Cross Subsidies, External Financing Constraints, and the Contribution of the Internal Capital Market to Firm Value
This paper examines the link between the value of a diversified firm and the value of its internal capital. We construct measures of the value of internal capital market transactions based on the dollar flow of subsidies and transfers across segments, the relative investment opportunities of segments, and the likelihood that a segment receiving a subsidy would face external financing constraints if it were a stand-alone firm. We find that specific components of a diversified firm's internal capital market are important determinants of its excess value. Subsidies to small financially constrained segments with good relative investment opportunities significantly increase excess value, while transfers of resources from segments with good relative investment opportunities significantly decrease excess value. Surprisingly, subsidies to small financially constrained segments with poor relative investment opportunities also significantly increase excess value, albeit to a lesser extent than the subsidies to constrained segments with good relative investment opportunities. We conclude that financing constraints drive the relationship between the internal capital market and firm value.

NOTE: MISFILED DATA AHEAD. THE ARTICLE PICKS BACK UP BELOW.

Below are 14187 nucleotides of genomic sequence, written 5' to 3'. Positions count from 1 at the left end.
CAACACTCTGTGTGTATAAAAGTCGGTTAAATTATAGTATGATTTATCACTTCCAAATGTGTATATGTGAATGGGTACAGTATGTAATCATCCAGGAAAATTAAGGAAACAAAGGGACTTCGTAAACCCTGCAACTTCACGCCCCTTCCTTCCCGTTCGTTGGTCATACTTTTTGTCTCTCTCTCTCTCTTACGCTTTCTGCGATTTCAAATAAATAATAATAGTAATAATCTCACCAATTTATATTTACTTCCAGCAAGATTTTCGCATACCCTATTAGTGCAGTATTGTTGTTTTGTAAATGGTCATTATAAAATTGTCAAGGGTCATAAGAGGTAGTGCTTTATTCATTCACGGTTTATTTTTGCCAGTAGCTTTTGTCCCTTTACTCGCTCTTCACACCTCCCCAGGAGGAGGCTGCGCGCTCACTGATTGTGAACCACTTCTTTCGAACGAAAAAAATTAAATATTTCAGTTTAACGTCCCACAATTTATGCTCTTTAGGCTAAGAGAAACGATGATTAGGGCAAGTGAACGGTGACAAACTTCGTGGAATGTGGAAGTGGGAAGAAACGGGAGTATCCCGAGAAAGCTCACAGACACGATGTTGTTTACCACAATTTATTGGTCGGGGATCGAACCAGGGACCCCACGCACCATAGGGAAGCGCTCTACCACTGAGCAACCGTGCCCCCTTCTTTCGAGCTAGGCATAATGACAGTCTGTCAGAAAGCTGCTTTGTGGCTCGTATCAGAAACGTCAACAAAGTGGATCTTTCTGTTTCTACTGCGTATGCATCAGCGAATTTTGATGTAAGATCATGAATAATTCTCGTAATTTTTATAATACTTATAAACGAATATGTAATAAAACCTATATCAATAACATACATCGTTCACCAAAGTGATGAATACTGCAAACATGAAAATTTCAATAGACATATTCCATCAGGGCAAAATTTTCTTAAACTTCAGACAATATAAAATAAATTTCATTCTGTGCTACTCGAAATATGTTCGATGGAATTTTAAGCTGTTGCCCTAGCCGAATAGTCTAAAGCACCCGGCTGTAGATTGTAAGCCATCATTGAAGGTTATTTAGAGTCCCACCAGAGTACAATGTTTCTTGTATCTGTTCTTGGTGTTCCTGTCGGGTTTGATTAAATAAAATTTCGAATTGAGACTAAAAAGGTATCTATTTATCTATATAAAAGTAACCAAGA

SMU Cox School of Business Research Paper Series